2022 Round Up 3/5: The Collegiate Apparel Opportunity

2022 Round Up 3/5: The Collegiate Apparel Opportunity


The history of college sports in the US dates back to the first Harvard-Yale regatta in 1852, an annual event that continues to this day. 30 years ago, the trophy oars from the original race were unexpectedly discovered and in May 2022 they were auctioned by Sothebys. Sothebys anticipated that the oars would sell for $3-5 million and the related article included the following quote: 

“The camaraderie and intense rivalries born out of the intercollegiate spirit shape not only students’ and alumni’s lives, but have come to define the world of American sports—and American culture at large.”

If you are not from the US, it can be hard to fathom the scale of college sports. The 2022 college football home opener between Texas and Alabama drew in a crowd of 105,203, which is close to the capacity of the largest football stadium in the country. Last year’s finals between the University of Alabama and the University of Georgia drew 23 million viewers. 

Any growing athletic market also comes with a growing apparel opportunity. A 2015 article by Forbes claims that the Collegiate Licensing Company estimated the retail market for collegiate apparel at $4.6 billion, and that was seven years ago.

Several apparel brands outside of traditional sports are also involved in the collegiate apparel market. While the likes of Nike, Adidas, and Under Armour dominate the market, brands such as lululemon, Fabletics, and American Eagle are increasing their involvement. In July 2022, Nike signed a deal with licensing giant Fanatics to manufacture college apparel and share the rights to several major universities, clearly showcasing the growth that both companies anticipate in the market. Also in July, headwear retailer Lids announced the launch of Lids University, a retail concept specifically focused on college sports and apparel.    

From 2019 to 2021, the market saw growth of 18.6% which was largely a result of the rule change allowing college players to make money off of their name, image, and likeness (NIL). NIL gives players the opportunity to benefit from their popularity and encourages fans to financially support players by purchasing custom apparel. To support this, colleges like the University of Virginia have integrated customisation technologies into their bookstore website.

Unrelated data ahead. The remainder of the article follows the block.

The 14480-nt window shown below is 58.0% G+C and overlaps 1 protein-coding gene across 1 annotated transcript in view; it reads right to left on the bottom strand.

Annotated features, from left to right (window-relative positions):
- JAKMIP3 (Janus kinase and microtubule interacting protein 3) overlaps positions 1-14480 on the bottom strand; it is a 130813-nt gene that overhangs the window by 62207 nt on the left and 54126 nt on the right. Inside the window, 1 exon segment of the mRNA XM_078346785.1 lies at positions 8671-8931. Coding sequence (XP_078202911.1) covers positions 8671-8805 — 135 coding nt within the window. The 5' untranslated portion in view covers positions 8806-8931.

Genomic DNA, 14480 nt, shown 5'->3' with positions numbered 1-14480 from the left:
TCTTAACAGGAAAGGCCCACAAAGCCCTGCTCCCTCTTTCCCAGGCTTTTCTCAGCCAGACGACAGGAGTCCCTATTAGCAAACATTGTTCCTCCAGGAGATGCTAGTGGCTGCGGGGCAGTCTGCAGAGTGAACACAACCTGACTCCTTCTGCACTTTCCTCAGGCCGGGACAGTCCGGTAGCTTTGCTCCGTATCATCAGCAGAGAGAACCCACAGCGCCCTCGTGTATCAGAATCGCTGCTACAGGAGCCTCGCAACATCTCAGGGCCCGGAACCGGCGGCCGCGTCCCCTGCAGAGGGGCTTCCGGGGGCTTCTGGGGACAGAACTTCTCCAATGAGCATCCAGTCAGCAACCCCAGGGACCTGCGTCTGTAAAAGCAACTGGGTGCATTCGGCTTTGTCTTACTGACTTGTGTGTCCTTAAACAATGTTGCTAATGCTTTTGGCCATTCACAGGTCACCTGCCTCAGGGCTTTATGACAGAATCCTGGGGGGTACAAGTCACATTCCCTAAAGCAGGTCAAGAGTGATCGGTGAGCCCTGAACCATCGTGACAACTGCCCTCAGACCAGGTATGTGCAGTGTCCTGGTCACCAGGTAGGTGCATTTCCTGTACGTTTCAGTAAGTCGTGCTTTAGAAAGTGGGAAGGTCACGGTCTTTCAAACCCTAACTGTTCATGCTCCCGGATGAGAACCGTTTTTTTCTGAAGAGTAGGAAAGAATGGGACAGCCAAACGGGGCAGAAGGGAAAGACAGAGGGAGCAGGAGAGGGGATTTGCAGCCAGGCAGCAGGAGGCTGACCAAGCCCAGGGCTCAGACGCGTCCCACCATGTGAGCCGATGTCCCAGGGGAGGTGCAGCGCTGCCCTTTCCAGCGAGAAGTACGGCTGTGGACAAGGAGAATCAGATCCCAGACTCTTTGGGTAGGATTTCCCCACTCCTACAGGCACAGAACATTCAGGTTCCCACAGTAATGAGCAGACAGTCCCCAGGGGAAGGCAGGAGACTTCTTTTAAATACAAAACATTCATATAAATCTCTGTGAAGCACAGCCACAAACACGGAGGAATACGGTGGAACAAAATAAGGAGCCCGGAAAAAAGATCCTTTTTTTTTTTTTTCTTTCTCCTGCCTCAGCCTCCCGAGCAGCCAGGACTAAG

Customisation and on-demand manufacturing systems are vital in the fanwear market to meet real-time expectations. Fanatics highlight their ability to analyse data and enable on-demand manufacturing as one of their key strategic levers and these capabilities are required for any brand or organisation that wants to maximise the potential of this opportunity. Considering the growing demand for college apparel acoss athletes, students, and fans, brands who want to be involved should focus on how to adapt their strategies and enable their supply chains to be competitive against larger brands.

Collegiate apparel is an exciting space and we’re happy to be part of it through our teamwear business where we work with some of the largest sportswear companies to enable on-demand production and replenishment for college bookstores across the US. 

Photo Credits:

NCAA Athletic Department Revenue

NCAA Football Apparel Brand Partners